While cartography can be artistic, this paper explores why GIS cartography merits consideration as a way to create art. This paper reviews the concept of cartography as an art form. Examples are provided of the artistry of maps produced using traditional and GIS methods. Most importantly, arguments are given that GIS provides unique capabilities and methodologies for artistic expression. Finally, the benefits to the GIS community and the community at large are discussed.
This paper is a reflection of my exploration of the use of geographic information systems (GIS) as an art form. This is a very new, but long awaited, journey for me. As a maker of maps, I am fascinated with the images and the information that I encounter and with which I interact. Cartographers have very broad access to geographic depictions and other forms of information from satellite imagery, aerial photography, GPS surveys, GIS coverages, CAD drawings, and hand-drawn maps. This gives cartographers a unique perspective to view and ponder the world in which they live. Tools such as GIS give remarkable power about how we "capture, store, update, manipulate, analyze, and display" spatial data (Esri 1990 p. 2). As part of my art, I want to share with others what I see and experience as a cartographer. In addition, I am curious about how others view the world in which they live. Therefore, I want my art to be accessible and interactive. GIS as an art form is relevant to me as an artist because it is a tool of our time that produces a sense of our time and place. The purpose of this paper is to discuss the basis of GIS as art, to provide examples of cartographic and GIS related art, and to discuss the value of GIS as an art form for our information age.
Basis for Cartography as Art
The precedent for GIS as an art form is in cartography as an art form. By definition, cartography is linked to art. Arthur Robinson writes "If one looks up 'Cartography' in a dictionary, the definition is likely to be brief and similar to 'the art and science of making maps'" (1989 p. 91). In fact the online dictionary by Merriam-Webster defines cartography as "the science or art of making maps." These similar definitions indicate that art and science are related aspects of cartography. These artistic and scientific aspects of cartography help form the distinctive nature of cartography as an art form.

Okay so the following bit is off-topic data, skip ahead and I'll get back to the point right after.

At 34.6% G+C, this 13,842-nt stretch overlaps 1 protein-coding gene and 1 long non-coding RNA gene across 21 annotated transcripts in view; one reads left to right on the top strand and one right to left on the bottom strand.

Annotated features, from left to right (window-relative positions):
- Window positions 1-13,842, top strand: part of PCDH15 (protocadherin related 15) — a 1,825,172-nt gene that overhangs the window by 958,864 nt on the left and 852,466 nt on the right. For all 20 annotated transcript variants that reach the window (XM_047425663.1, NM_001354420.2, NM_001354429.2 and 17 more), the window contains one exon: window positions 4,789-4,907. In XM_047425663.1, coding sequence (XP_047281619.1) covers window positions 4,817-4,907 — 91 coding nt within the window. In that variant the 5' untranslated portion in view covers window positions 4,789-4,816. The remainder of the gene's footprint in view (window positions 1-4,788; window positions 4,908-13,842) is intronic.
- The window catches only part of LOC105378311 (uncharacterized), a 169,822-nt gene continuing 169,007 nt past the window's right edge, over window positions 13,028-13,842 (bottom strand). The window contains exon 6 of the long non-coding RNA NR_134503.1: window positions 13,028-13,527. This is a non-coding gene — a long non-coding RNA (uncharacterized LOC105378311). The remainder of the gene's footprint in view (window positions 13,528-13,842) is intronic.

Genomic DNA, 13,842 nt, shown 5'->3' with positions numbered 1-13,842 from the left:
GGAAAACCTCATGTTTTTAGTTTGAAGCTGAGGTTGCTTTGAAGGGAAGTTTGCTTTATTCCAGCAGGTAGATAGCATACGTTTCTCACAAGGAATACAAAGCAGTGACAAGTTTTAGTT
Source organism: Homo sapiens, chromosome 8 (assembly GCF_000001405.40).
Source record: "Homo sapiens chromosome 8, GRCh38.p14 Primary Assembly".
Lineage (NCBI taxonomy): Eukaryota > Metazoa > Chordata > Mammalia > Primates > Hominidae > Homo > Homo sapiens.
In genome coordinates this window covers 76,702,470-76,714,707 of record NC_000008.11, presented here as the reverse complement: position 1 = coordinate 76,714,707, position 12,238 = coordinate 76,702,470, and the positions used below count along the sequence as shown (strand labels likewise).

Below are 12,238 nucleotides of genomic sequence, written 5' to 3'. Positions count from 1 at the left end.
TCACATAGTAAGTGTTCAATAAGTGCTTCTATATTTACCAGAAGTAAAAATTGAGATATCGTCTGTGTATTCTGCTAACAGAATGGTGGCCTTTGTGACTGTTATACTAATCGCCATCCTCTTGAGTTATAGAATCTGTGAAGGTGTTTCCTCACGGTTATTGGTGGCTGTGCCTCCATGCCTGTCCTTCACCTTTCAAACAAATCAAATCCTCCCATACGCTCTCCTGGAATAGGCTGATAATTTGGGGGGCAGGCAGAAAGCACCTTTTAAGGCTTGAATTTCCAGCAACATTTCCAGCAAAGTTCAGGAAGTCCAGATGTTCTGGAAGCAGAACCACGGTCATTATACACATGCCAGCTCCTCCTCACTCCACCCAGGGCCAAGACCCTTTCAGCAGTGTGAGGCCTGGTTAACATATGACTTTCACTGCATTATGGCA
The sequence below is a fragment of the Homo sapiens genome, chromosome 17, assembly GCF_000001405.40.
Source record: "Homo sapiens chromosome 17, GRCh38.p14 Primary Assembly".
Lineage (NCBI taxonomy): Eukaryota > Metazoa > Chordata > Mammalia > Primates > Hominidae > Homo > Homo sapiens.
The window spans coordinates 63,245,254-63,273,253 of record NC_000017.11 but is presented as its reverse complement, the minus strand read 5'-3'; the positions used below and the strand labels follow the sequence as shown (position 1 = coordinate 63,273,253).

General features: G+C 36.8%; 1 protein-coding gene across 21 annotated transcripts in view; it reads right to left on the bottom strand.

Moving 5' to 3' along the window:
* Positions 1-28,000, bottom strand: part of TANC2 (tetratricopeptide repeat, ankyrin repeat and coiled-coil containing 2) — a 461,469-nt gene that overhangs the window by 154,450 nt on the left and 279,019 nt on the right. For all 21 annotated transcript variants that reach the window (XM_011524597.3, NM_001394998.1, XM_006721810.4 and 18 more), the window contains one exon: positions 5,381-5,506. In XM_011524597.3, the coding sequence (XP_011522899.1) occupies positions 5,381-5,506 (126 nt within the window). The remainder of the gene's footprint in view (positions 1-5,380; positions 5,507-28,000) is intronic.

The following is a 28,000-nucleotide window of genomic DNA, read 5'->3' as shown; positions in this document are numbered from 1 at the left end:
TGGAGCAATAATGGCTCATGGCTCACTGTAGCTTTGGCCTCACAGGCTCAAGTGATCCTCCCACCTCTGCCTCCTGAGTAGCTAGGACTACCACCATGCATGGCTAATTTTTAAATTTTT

Cartography as an art form reflects the interaction and relationship of art and science within cartography. There are links between cartography as an art and cartography as a science that show that methods are similar and perhaps goals. Also, there are also significant links between art and maps. This relationship between art and maps reflects the historic interplay of the "creative" products of artists and the "scientific" products of cartographers. Reviewing these relationships in some detail creates a better understanding about why cartography is a distinctive art form.
Links Between the Art of Cartography and the Science of Cartography
While the definition of cartography as an art and/or a science links these aspects of cartography, it also leaves room for debate if cartography is an art or a science. J.B. Krygier argues against the dualism of cartography as either an art or science. He instead presents the view that art and science are both valid modes of cartography (1995 p. 6). Krygier refers to the journal Leonardo that features articles by 'artistic scientists' and 'scientific artists' as an example where the distinction between art and science is minimized (p. 7). Debating whether cartography is an art or science is problematic because it diverts attention from the synergy brought from the interplay of the art of cartography and the science of cartography.